In People v. Graham, 206 Ill. 2d 465, 472, 795 N.E.2d 231, 236 (2003), our supreme court addressed a criminal defendant's right to conflict-free counsel as follows:
"A criminal defendant's sixth amendment right to effective representation includes the correlative right to conflict-free representation. [Citations.] Because a defendant is entitled to undivided loyalty from defense counsel, this court has adopted a per se conflict-of-interest rule. [Citation.] Under this rule, the defendant's conviction must be reversed if (1) defense counsel has an actual or potential conflict of interest stemming from a previous or current commitment to a party with interests adverse to the defendant, and (2) the defendant does not waive the conflict. [Citations.] ***
A threshold inquiry in any conflict-of-interest case is whether, in fact, defense counsel represented or represents a party with conflicting interests to those of the defendant."
Defendant's conflict-of-interest claim does not survive Graham's threshold requirement. When Yoder was appointed State's Attorney, his substantive work on defendant's behalf was completed and resolution of the case was in the hands of the trial court. During the time that Yoder actively performed as defendant's counsel, he was not operating under a conflict of interest. He had no "previous or current" relationship with the State that would give rise to divided loyalties.
Defendant's claim that Yoder knew he would be appointed State's Attorney before the appointment occurred is neither supported by the record nor relevant. We emphatically reject the notion that if Yoder had known he was a candidate for such an appointment, that knowledge alone would give rise to a per se conflict of interest. To hold that an attorney's performance prior to such an appointment is automatically tainted once such appointment occurs would be an insult to the legal profession and unduly hamper the administration of justice. See People v. Spreitzer, 123 Ill. 2d 1, 19-20, 525 N.E.2d 30, 37 (1988) (discussing the reverse notion--that a former prosecutor should be disqualified from working as a public defender--as follows: "Such a rule would have the undesirable effect of discouraging public defender's offices from hiring competent former prosecutors. Particularly in small counties where the entire criminal bar is itself not very large, a per se rule against assignment of an entire cohort of cases to a public defender who happens to employ a former prosecutor would be an administrative and financial nightmare. The defendant has not identified any interest which would justify such a rule").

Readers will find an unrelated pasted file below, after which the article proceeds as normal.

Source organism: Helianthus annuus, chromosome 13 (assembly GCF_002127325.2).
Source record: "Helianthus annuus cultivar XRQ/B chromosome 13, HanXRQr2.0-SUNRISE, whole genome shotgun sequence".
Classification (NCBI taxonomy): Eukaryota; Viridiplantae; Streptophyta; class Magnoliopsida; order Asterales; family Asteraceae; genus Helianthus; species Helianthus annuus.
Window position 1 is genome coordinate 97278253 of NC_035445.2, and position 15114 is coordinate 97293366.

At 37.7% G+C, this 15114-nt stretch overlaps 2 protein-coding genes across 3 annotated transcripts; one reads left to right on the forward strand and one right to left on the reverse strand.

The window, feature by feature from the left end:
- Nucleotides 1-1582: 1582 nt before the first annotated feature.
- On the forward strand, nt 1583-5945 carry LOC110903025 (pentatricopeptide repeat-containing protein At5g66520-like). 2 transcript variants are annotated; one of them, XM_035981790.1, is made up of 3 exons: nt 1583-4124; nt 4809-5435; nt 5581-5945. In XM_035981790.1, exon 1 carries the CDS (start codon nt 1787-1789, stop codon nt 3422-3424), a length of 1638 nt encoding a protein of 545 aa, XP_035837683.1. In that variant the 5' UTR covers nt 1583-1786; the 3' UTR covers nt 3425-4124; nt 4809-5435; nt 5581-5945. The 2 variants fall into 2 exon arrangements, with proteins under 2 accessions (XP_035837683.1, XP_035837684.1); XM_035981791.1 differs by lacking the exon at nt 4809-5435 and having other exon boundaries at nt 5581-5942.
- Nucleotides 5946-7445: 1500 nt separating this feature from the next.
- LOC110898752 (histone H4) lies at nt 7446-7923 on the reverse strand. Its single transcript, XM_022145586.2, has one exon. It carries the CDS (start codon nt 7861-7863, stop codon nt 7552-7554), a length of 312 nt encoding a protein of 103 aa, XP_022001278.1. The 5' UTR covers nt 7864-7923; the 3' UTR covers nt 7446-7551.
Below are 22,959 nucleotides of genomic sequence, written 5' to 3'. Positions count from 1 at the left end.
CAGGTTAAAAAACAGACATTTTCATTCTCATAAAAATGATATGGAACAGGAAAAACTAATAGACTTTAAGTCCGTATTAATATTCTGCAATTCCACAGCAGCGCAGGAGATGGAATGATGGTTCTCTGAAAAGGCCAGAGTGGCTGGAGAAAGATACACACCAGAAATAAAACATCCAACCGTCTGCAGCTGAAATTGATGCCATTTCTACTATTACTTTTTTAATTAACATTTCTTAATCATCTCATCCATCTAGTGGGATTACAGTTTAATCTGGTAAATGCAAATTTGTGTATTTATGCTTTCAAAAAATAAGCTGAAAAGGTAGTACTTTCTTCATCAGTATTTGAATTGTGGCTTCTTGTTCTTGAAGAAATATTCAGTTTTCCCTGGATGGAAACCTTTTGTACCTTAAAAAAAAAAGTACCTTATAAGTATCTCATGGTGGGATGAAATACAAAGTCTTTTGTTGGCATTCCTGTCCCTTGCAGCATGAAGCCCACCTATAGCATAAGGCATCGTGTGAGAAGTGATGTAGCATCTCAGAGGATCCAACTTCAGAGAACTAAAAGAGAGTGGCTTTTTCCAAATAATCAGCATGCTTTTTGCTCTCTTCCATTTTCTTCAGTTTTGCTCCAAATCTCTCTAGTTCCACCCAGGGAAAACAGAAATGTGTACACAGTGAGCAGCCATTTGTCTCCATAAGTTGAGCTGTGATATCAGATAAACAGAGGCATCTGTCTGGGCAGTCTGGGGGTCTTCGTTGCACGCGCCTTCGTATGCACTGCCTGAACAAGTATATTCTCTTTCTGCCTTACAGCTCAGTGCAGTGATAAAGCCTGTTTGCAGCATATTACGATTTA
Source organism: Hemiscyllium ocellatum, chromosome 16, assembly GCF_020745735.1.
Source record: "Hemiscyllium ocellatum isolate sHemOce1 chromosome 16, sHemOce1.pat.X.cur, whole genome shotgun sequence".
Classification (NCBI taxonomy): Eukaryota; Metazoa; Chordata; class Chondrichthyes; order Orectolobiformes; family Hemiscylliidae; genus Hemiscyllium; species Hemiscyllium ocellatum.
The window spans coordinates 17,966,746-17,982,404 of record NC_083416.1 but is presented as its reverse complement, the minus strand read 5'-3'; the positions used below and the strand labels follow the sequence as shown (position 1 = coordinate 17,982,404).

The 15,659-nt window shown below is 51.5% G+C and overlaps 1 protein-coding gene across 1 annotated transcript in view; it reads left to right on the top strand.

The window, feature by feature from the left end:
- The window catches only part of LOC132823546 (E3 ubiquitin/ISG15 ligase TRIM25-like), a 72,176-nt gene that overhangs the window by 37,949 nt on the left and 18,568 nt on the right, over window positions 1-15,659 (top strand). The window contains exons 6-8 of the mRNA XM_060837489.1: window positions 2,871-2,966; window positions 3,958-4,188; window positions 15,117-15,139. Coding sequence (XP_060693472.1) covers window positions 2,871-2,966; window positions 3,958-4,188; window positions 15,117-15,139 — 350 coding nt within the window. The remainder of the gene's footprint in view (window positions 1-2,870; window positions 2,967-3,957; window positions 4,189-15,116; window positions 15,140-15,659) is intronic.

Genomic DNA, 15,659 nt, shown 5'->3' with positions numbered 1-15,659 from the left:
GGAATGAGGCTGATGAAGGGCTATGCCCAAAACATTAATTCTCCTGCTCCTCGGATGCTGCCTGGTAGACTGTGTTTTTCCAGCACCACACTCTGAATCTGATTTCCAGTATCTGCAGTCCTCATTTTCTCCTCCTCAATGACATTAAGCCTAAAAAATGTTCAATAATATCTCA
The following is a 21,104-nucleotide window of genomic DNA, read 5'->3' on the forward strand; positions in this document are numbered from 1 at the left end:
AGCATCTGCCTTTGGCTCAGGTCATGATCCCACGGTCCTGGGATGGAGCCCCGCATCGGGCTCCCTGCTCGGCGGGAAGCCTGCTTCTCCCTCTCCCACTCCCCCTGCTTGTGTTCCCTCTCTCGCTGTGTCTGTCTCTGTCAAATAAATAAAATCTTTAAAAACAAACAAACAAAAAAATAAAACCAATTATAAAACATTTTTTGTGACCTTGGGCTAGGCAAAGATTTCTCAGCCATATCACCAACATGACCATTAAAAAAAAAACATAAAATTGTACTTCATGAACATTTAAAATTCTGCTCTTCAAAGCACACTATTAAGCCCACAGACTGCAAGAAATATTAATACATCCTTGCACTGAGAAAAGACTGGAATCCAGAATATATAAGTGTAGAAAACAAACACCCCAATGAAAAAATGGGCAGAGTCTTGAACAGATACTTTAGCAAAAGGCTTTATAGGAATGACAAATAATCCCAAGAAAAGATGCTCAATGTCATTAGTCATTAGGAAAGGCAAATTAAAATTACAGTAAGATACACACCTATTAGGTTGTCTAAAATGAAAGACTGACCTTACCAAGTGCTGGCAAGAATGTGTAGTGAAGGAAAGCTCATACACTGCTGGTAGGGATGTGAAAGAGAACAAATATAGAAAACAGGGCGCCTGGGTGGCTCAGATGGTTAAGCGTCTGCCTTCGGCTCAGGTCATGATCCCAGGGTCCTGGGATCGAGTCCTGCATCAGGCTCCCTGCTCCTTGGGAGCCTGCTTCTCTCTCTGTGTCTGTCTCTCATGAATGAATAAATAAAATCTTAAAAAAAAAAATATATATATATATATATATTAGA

B. Felony-Murder Conviction
Defendant also argues that his felony-murder conviction should be reversed because the statute of limitations for the underlying felony (armed robbery) had expired prior to his indictment.
We first address the State's argument that defendant has forfeited this argument by failing to raise it in his post-conviction petition. See People v. Rials, 345 Ill. App. 3d 636, 640, 802 N.E.2d 1240, 1244 (2003) ("A defendant may not raise for the first time on appeal constitutional claims which were not actually presented in his petition"). Defendant concedes that he raises this argument for the first time on appeal. However, defendant contends that if he was convicted for a crime charged after the statute of limitations had run, his conviction would be void, and a void judgment may be attacked at any time. People v. Keegan, 334 Ill. App. 3d 1061, 1063-64, 779 N.E.2d 904, 905 (2002) ("If a court lacks subject[-]matter jurisdiction because a cause is not filed within a jurisdictional time limitation, the court's judgment may be attacked at any time as a void judgment"); see also People v. Thompson, 209 Ill. 2d 19, 25, ___ N.E.2d ___, ___ (2004) (holding that a defendant's claim that a portion of his sentence was void could be raised for the first time on appeal of the first-stage dismissal of his post-conviction petition). In light of this precedent, we will address defendant's argument on the merits.